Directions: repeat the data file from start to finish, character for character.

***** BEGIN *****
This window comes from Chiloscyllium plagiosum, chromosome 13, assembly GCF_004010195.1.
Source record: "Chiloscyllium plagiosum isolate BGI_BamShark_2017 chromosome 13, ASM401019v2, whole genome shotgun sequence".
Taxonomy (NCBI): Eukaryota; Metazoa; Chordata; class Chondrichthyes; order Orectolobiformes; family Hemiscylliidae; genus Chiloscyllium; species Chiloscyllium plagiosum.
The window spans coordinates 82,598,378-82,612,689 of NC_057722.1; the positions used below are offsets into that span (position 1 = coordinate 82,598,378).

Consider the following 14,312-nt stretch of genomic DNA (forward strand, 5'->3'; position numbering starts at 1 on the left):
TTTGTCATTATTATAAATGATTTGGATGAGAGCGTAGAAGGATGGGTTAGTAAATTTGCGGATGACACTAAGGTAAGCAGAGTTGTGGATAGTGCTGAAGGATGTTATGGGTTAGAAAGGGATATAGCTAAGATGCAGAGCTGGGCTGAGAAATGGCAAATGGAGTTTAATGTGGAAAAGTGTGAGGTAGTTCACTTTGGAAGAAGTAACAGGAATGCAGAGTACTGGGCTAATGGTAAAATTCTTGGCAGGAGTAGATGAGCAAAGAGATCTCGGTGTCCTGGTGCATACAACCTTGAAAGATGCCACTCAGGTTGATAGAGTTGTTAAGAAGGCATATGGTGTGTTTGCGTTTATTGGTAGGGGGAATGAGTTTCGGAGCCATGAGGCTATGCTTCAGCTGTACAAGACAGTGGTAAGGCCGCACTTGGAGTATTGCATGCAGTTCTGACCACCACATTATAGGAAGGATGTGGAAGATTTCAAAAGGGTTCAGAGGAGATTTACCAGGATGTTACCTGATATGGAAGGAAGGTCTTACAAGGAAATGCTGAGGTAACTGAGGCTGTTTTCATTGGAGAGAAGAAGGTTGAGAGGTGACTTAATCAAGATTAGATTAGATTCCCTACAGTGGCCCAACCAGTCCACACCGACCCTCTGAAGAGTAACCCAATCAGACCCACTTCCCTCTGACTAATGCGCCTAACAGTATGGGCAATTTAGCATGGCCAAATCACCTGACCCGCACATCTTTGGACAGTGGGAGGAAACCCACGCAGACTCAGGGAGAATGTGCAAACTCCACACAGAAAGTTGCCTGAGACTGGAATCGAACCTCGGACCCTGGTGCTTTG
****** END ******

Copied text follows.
This window comes from Chiloscyllium plagiosum, chromosome 13, assembly GCF_004010195.1.
Source record: "Chiloscyllium plagiosum isolate BGI_BamShark_2017 chromosome 13, ASM401019v2, whole genome shotgun sequence".
Taxonomy (NCBI): Eukaryota; Metazoa; Chordata; class Chondrichthyes; order Orectolobiformes; family Hemiscylliidae; genus Chiloscyllium; species Chiloscyllium plagiosum.
The window spans coordinates 82,598,378-82,612,689 of NC_057722.1; the positions used below are offsets into that span (position 1 = coordinate 82,598,378).

Consider the following 14,312-nt stretch of genomic DNA (forward strand, 5'->3'; position numbering starts at 1 on the left):
TTTGTCATTATTATAAATGATTTGGATGAGAGCGTAGAAGGATGGGTTAGTAAATTTGCGGATGACACTAAGGTAAGCAGAGTTGTGGATAGTGCTGAAGGATGTTATGGGTTAGAAAGGGATATAGCTAAGATGCAGAGCTGGGCTGAGAAATGGCAAATGGAGTTTAATGTGGAAAAGTGTGAGGTAGTTCACTTTGGAAGAAGTAACAGGAATGCAGAGTACTGGGCTAATGGTAAAATTCTTGGCAGGAGTAGATGAGCAAAGAGATCTCGGTGTCCTGGTGCATACAACCTTGAAAGATGCCACTCAGGTTGATAGAGTTGTTAAGAAGGCATATGGTGTGTTTGCGTTTATTGGTAGGGGGAATGAGTTTCGGAGCCATGAGGCTATGCTTCAGCTGTACAAGACAGTGGTAAGGCCGCACTTGGAGTATTGCATGCAGTTCTGACCACCACATTATAGGAAGGATGTGGAAGATTTCAAAAGGGTTCAGAGGAGATTTACCAGGATGTTACCTGATATGGAAGGAAGGTCTTACAAGGAAATGCTGAGGTAACTGAGGCTGTTTTCATTGGAGAGAAGAAGGTTGAGAGGTGACTTAATCAAGATTAGATTAGATTCCCTACAGTGGCCCAACCAGTCCACACCGACCCTCTGAAGAGTAACCCAATCAGACCCACTTCCCTCTGACTAATGCGCCTAACAGTATGGGCAATTTAGCATGGCCAAATCACCTGACCCGCACATCTTTGGACAGTGGGAGGAAACCCACGCAGACTCAGGGAGAATGTGCAAACTCCACACAGAAAGTTGCCTGAGACTGGAATCGAACCTCGGACCCTGGTGCTTTG